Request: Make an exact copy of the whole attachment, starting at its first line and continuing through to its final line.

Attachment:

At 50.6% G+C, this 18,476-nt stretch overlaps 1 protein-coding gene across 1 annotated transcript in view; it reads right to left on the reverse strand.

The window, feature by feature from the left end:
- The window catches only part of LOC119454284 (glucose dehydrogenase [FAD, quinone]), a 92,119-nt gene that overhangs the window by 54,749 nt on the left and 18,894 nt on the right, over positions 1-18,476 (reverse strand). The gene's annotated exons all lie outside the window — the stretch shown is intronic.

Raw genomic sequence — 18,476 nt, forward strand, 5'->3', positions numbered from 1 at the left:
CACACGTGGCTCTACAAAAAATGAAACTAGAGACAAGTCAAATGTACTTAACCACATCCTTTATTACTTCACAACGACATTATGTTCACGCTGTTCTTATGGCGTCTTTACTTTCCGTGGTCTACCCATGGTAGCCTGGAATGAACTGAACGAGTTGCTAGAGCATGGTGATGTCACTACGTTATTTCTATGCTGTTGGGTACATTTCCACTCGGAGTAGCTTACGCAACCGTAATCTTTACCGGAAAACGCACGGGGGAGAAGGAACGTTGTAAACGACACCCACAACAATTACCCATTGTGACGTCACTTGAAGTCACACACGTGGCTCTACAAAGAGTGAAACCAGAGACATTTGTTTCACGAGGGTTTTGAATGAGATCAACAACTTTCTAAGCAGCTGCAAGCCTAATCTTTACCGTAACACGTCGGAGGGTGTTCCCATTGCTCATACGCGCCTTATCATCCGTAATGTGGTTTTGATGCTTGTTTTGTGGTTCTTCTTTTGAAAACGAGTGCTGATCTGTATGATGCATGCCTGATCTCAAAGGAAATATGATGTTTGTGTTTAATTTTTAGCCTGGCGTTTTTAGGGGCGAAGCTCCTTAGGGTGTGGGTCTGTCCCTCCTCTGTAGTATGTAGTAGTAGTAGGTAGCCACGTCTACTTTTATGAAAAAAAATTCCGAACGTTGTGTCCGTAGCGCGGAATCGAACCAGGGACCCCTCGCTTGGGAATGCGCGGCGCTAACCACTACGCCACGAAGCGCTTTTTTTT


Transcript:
At 50.6% G+C, this 18,476-nt stretch overlaps 1 protein-coding gene across 1 annotated transcript in view; it reads right to left on the reverse strand.

The window, feature by feature from the left end:
- The window catches only part of LOC119454284 (glucose dehydrogenase [FAD, quinone]), a 92,119-nt gene that overhangs the window by 54,749 nt on the left and 18,894 nt on the right, over positions 1-18,476 (reverse strand). The gene's annotated exons all lie outside the window — the stretch shown is intronic.

Raw genomic sequence — 18,476 nt, forward strand, 5'->3', positions numbered from 1 at the left:
CACACGTGGCTCTACAAAAAATGAAACTAGAGACAAGTCAAATGTACTTAACCACATCCTTTATTACTTCACAACGACATTATGTTCACGCTGTTCTTATGGCGTCTTTACTTTCCGTGGTCTACCCATGGTAGCCTGGAATGAACTGAACGAGTTGCTAGAGCATGGTGATGTCACTACGTTATTTCTATGCTGTTGGGTACATTTCCACTCGGAGTAGCTTACGCAACCGTAATCTTTACCGGAAAACGCACGGGGGAGAAGGAACGTTGTAAACGACACCCACAACAATTACCCATTGTGACGTCACTTGAAGTCACACACGTGGCTCTACAAAGAGTGAAACCAGAGACATTTGTTTCACGAGGGTTTTGAATGAGATCAACAACTTTCTAAGCAGCTGCAAGCCTAATCTTTACCGTAACACGTCGGAGGGTGTTCCCATTGCTCATACGCGCCTTATCATCCGTAATGTGGTTTTGATGCTTGTTTTGTGGTTCTTCTTTTGAAAACGAGTGCTGATCTGTATGATGCATGCCTGATCTCAAAGGAAATATGATGTTTGTGTTTAATTTTTAGCCTGGCGTTTTTAGGGGCGAAGCTCCTTAGGGTGTGGGTCTGTCCCTCCTCTGTAGTATGTAGTAGTAGTAGGTAGCCACGTCTACTTTTATGAAAAAAAATTCCGAACGTTGTGTCCGTAGCGCGGAATCGAACCAGGGACCCCTCGCTTGGGAATGCGCGGCGCTAACCACTACGCCACGAAGCGCTTTTTTTT